5 Things To Know About Crypto Taxes For Your 2019 Tax Return

Devin BlackUpdated at: Jan 20th, 2020

Here's what's changed for crypto taxes in 2019

With the 2019 tax year filing season upon us, it’s time to consider how crypto taxes have changed in 2019.

  • On the 1040 Schedule 1, the IRS now asks if you’ve owned crypto

  • The IRS has sent special letters to crypto holders advising them to properly pay their crypto taxes

  • New IRS guidance was released specifically concerning the tax treatment of hard forks and airdrops as well as the approval of specific identification accounting (like FIFO, LIFO, and Minimization)

  • You can now import up to 2251 sales per tax year into TurboTax (the limit last year was 250)

In this article, we’ll go into detail on all these new crypto tax developments. Whether this is your first time filing crypto taxes or whether you’ve filed for previous years, you’ll learn what’s new with filing crypto taxes in 2019. 

The IRS's new crypto question on the 1040 Schedule 1

In October 2019, the IRS released a draft of the 1040 Schedule 1 “Additional Income and Adjustments to Income” that asked taxpayers whether they had held or transacted cryptocurrency.

This question has made it into the final addition of the form, meaning that millions of taxpayers will answer whether they had a financial interest in crypto. You also use this form if you are declaring crypto income, like mining, staking, or interest income, as an individual. 

Be sure to check out our complete guide to crypto tax filing, updated for 2019, to be up to date on all the forms necessary for your tax return.

Increased IRS crypto enforcement focus

In the summer of 2019, thousands were surprised to receive a letter 6173, 6174, or 6174-A in the mail from the IRS. These letters, coupled with public statements from IRS officials regarding crypto, make it clear that the IRS has a new expanded focus on ensuring proper crypto tax filing compliance. It’s now more important than ever to be properly compliant with the IRS. 

The IRS has also sent crypto traders CP2000 notices. In many cases, the suggested owed amounts on these notices are much higher than they should be. This is because the IRS requests information from some fiat onramp exchanges like Coinbase, but this information often does not sufficiently demonstrate one's actual gains (or losses).

Be sure that you are correctly filing your crypto taxes. Tax software like TokenTax helps you accomplish this process properly from beginning to end.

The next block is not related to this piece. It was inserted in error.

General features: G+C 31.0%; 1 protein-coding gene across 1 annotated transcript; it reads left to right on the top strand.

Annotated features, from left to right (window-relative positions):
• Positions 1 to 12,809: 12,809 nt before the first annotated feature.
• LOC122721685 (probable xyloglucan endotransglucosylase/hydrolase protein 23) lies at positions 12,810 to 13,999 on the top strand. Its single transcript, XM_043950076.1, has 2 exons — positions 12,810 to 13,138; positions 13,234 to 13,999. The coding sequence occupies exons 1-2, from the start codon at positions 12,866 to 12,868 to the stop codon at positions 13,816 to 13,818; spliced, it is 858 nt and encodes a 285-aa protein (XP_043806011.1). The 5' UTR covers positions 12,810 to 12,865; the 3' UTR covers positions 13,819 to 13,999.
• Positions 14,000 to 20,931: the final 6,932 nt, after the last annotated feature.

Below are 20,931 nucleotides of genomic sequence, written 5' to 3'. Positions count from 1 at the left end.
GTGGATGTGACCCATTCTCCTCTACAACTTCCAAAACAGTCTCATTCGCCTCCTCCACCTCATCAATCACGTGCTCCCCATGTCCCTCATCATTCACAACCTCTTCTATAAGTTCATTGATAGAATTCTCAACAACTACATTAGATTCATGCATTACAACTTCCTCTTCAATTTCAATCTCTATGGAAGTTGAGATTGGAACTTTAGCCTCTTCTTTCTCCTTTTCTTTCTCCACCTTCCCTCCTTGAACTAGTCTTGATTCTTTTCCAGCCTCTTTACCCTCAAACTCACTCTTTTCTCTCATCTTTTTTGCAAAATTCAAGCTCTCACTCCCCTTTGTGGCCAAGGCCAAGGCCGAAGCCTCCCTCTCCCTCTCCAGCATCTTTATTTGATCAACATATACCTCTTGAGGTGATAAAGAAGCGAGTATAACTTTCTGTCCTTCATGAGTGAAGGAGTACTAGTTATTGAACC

Hard forks and airdrops are now to be treated as income

In new IRS crypto guidance released in October, it was clarified that hard forks and airdrops should be treated as income. This means that, for example, if BTC forks and you receive coins of the new forked currency (like Bitcoin Cash), then you must report income on the coins received. The income you report is the market value of the new coins at time of receipt.

The same applies to airdrops, i.e. coins you receive for free, often as a promotion. This new policy has not been without controversy, with many concerned that unwanted forks and airdrops could result in taxes owed. However, bear in mind that you will only owe tax on the actual market value of the coins received, meaning that airdrops of worthless coins won’t result in taxes owed. 

Be sure to consult our article on hard forks and airdrops in order to correctly include any income with your crypto taxes.

Specific identification accounting is allowed for crypto

Specific identification is selectively matching up cost basis and proceeds. For example, if you bought 1 BTC at $3,000, 1 BTC at $5,000, and 1 BTC at $8,000, and you later sell 1 BTC at $10,000, specific identification lets you decide which cost basis you choose — $3,000, $5,000, or $8,000. 

Using this example, if you used TokenTax’s minimization accounting method, the $8,000 cost basis would be specifically identified so as to show the lowest amount of gains when you sell that 1 BTC at $10,000. 

Last October’s IRS crypto guidance specifically stated (pun intended) that specific identification is in fact allowed for crypto, meaning that it’s within compliance to intelligently use accounting methods for advanced tax planning, like deferring higher gains to long term

More transactions can be imported into TurboTax

Last but not least, we’re happy to share that 2251 crypto transactions can be imported from TokenTax into TurboTax. Previously, last year’s limit was 250, which resulted in many with higher transaction counts needing to send in their full 8949s by mail to the IRS. 

Learn more about seamlessly exporting your crypto tax documents from TokenTax into TurboTax via our complete guide on crypto taxes and TurboTax.

To stay up to date on the latest, follow TokenTax on Twitter @tokentax.

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